The visit comes after Barack Obama, the US president, vowed on a visit to Moscow in July, to "reset" US-Russia relations.
During Tuesday's meeting the two foreign ministers discussed new US plans for missile defence as well as their latest plans on replacing the 1991 Strategic Arms Reduction Treaty (Start).
Lavrov had called for "full clarification" about the new sea-based missile defence system which Obama unveiled last month to replace an earlier version, backed by his predecessor, George Bush, to deploy missile defence facilities in Poland and the Czech Republic.
Russia had fiercely opposed Bush's plan and welcomed Obama's move to alter it as a "responsible approach".
Start, which places strict limits on the US and Russian nuclear arsenals and is seen as a cornerstone of Cold War-era strategic arms control, expires on December 5 and negotiators have been seeking to thrash out a successor agreement.
Neave Barker, Al Jazeera's correspondent in Moscow, said: "It's been believed for a very long time that the bargaining tool, as it were, from the United States making a U-turn on the missile defence shield was for Russia to place more pressure on Iran.
"There is undoubtedly now more international pressure on Russia to support US action against Tehran but we'll have to wait and see.
"Over the course of the week we'll have a clearer idea of where Russia is likely to take it's new ties with the US and undoubtedly Iran will be at the crux of that new era in relations."
Also on the agenda was North Korea, which set off another round of short-range missile tests on Monday and, according to South Korean media reports, is poised to launch more missiles on Tuesday.
Nato expansion, the situation in Georgia after its conflict with Russia last year and human rights are also expected to feature in the talks.
A senior state department official said Clinton, who consulted British allies on Iran on Sunday, will ask Medvedev and Lavrov "what specific forms of pressure Russia would be prepared to join us and our other allies in if Iran fails to live up to its obligations".
The official, speaking to reporters on the condition of anonymity, confirmed that sanctions would be discussed as a form of pressure.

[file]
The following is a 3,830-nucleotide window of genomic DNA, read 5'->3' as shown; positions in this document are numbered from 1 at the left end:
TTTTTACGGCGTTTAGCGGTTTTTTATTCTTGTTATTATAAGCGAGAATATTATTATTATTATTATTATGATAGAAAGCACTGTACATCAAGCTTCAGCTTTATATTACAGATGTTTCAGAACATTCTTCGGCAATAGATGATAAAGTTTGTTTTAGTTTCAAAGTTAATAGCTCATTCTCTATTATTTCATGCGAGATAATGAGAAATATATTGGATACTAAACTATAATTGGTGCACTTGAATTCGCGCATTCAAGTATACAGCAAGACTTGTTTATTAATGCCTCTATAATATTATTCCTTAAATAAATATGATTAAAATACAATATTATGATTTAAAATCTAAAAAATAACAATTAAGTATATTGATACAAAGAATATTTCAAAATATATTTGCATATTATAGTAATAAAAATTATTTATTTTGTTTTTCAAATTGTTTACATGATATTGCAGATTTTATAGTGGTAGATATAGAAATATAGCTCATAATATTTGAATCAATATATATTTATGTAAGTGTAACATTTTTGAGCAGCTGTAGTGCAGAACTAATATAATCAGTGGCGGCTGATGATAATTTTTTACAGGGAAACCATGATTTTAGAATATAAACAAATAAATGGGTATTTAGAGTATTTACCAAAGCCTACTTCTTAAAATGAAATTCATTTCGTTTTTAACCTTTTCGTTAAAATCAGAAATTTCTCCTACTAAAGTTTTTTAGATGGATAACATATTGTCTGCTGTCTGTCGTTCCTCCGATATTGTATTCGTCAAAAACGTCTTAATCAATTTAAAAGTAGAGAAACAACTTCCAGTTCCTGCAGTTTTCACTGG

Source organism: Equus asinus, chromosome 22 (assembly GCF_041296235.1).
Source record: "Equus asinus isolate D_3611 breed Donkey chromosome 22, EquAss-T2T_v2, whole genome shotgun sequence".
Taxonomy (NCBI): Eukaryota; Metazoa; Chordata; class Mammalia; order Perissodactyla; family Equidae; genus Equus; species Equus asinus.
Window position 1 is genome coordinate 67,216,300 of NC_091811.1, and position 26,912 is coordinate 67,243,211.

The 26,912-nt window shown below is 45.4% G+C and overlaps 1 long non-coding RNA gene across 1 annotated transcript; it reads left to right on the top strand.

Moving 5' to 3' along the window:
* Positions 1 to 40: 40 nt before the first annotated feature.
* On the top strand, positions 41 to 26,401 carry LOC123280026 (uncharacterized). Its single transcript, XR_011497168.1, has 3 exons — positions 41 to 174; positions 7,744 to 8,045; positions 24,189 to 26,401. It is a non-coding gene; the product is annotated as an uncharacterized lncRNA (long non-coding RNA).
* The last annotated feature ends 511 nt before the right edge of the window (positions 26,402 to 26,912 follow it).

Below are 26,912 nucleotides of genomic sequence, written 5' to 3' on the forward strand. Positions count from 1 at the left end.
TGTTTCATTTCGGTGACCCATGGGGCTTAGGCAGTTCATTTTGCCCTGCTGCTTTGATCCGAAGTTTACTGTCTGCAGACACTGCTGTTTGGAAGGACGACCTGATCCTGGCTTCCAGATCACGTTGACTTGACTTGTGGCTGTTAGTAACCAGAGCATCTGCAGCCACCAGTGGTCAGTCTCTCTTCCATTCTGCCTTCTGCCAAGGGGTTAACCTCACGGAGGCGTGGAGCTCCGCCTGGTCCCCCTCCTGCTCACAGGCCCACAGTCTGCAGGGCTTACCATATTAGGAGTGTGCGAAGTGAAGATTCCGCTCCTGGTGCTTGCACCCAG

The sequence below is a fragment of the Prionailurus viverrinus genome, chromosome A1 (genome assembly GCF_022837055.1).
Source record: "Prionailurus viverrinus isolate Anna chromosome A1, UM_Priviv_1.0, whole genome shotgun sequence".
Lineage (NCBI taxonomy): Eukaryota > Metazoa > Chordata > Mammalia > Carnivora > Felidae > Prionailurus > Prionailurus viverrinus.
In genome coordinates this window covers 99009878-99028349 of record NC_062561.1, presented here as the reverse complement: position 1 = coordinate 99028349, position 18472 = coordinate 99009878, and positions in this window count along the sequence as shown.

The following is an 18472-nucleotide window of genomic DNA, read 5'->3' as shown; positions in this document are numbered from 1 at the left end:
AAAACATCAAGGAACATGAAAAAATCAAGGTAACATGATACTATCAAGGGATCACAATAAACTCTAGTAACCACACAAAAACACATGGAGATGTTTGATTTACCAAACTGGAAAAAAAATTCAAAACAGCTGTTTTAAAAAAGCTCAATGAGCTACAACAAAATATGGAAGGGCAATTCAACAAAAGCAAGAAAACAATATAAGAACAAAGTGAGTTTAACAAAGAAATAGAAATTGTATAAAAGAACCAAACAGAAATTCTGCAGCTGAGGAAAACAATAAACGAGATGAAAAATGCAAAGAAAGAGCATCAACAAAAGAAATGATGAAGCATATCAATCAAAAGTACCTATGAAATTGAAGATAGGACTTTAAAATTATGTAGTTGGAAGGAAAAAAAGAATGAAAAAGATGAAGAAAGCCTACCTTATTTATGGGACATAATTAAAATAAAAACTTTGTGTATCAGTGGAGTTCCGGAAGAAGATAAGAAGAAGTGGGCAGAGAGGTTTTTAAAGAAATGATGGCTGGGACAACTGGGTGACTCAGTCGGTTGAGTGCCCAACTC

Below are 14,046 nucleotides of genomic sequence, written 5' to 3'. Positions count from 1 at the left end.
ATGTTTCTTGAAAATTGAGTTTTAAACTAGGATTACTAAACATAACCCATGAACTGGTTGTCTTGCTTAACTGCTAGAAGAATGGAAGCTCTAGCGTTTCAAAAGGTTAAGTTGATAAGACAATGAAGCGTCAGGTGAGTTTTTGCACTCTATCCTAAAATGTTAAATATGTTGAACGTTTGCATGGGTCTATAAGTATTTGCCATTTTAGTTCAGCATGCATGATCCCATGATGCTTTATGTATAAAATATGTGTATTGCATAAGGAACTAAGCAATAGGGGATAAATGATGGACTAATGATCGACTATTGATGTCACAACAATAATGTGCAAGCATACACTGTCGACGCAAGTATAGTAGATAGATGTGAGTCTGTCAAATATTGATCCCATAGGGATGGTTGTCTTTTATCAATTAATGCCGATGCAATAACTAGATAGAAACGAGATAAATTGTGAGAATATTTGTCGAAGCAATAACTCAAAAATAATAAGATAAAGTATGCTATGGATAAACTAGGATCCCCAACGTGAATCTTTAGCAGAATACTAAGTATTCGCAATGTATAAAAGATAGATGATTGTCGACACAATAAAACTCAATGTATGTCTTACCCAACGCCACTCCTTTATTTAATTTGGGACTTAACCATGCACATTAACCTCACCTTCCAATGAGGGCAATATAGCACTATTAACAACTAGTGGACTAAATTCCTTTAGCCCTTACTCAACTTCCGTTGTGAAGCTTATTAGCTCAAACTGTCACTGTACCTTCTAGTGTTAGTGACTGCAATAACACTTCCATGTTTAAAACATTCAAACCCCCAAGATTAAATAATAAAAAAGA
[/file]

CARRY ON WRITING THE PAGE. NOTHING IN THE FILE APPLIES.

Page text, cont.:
The US, Russia, China, Britain, France, the five permanent members of the UN Security Council, along with Germany - the so-called P5-plus-1 group, has demanded that Iran halt its disputed uranium enrichment programme.
The West fears the programme masks a drive for a bomb - a charge Tehran denies, saying it is only for peaceful nuclear energy.
The P5-plus-1 has been instrumental in getting the UN Security Council to adopt three rounds of sanctions against Tehran, although Russia and China have resisted tougher sanctions.
Soon after Washington's U-turn on the missile defence facilities in Poland and the Czech Republic, however, Medvedev said last month that in some situations sanctions could be "inevitable".
The US state department official said Clinton wants to discuss a proposal in which Iran could ship uranium to Russia for enrichment there, which would ease concerns about what the uranium would be used for.
Iran on Monday dismissed Clinton's warning that the P5-plus-1 group would not wait forever for Tehran to prove it was not developing nuclear bombs.
"The international community will not wait indefinitely for evidence that Iran is prepared to live up to its international obligations," Clinton said in London on Sunday.
But Hassan Qashqavi, a spokesman for Iran's foreign ministry, said "if there is a deadline or any kind of threat in their comments, they will not impact us in any way".